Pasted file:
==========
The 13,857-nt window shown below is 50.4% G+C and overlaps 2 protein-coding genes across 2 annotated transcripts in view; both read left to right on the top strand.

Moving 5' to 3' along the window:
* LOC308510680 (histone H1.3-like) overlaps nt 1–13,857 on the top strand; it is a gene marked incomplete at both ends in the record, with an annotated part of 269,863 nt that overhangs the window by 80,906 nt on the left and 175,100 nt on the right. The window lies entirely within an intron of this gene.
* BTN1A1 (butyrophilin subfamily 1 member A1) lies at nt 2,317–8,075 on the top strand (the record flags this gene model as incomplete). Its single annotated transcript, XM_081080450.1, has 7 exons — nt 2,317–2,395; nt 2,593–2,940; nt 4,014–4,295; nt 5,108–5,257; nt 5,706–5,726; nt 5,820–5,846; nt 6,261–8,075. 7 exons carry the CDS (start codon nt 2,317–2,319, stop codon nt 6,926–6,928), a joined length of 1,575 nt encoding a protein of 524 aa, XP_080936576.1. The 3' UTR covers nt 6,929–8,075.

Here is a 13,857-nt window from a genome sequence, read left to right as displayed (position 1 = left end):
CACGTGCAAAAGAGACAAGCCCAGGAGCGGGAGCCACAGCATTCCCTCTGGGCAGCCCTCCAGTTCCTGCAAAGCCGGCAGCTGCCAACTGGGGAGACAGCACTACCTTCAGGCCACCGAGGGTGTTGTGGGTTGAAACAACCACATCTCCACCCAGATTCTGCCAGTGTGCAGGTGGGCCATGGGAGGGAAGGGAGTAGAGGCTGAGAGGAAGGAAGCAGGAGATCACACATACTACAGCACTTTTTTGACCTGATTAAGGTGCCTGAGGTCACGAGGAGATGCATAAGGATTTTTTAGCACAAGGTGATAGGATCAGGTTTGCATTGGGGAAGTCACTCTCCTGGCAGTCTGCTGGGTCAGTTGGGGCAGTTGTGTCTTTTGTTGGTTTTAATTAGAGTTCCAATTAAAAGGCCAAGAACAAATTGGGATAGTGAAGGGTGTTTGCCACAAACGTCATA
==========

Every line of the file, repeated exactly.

The 13,857-nt window shown below is 50.4% G+C and overlaps 2 protein-coding genes across 2 annotated transcripts in view; both read left to right on the top strand.

Moving 5' to 3' along the window:
* LOC308510680 (histone H1.3-like) overlaps nt 1–13,857 on the top strand; it is a gene marked incomplete at both ends in the record, with an annotated part of 269,863 nt that overhangs the window by 80,906 nt on the left and 175,100 nt on the right. The window lies entirely within an intron of this gene.
* BTN1A1 (butyrophilin subfamily 1 member A1) lies at nt 2,317–8,075 on the top strand (the record flags this gene model as incomplete). Its single annotated transcript, XM_081080450.1, has 7 exons — nt 2,317–2,395; nt 2,593–2,940; nt 4,014–4,295; nt 5,108–5,257; nt 5,706–5,726; nt 5,820–5,846; nt 6,261–8,075. 7 exons carry the CDS (start codon nt 2,317–2,319, stop codon nt 6,926–6,928), a joined length of 1,575 nt encoding a protein of 524 aa, XP_080936576.1. The 3' UTR covers nt 6,929–8,075.

Here is a 13,857-nt window from a genome sequence, read left to right as displayed (position 1 = left end):
CACGTGCAAAAGAGACAAGCCCAGGAGCGGGAGCCACAGCATTCCCTCTGGGCAGCCCTCCAGTTCCTGCAAAGCCGGCAGCTGCCAACTGGGGAGACAGCACTACCTTCAGGCCACCGAGGGTGTTGTGGGTTGAAACAACCACATCTCCACCCAGATTCTGCCAGTGTGCAGGTGGGCCATGGGAGGGAAGGGAGTAGAGGCTGAGAGGAAGGAAGCAGGAGATCACACATACTACAGCACTTTTTTGACCTGATTAAGGTGCCTGAGGTCACGAGGAGATGCATAAGGATTTTTTAGCACAAGGTGATAGGATCAGGTTTGCATTGGGGAAGTCACTCTCCTGGCAGTCTGCTGGGTCAGTTGGGGCAGTTGTGTCTTTTGTTGGTTTTAATTAGAGTTCCAATTAAAAGGCCAAGAACAAATTGGGATAGTGAAGGGTGTTTGCCACAAACGTCATA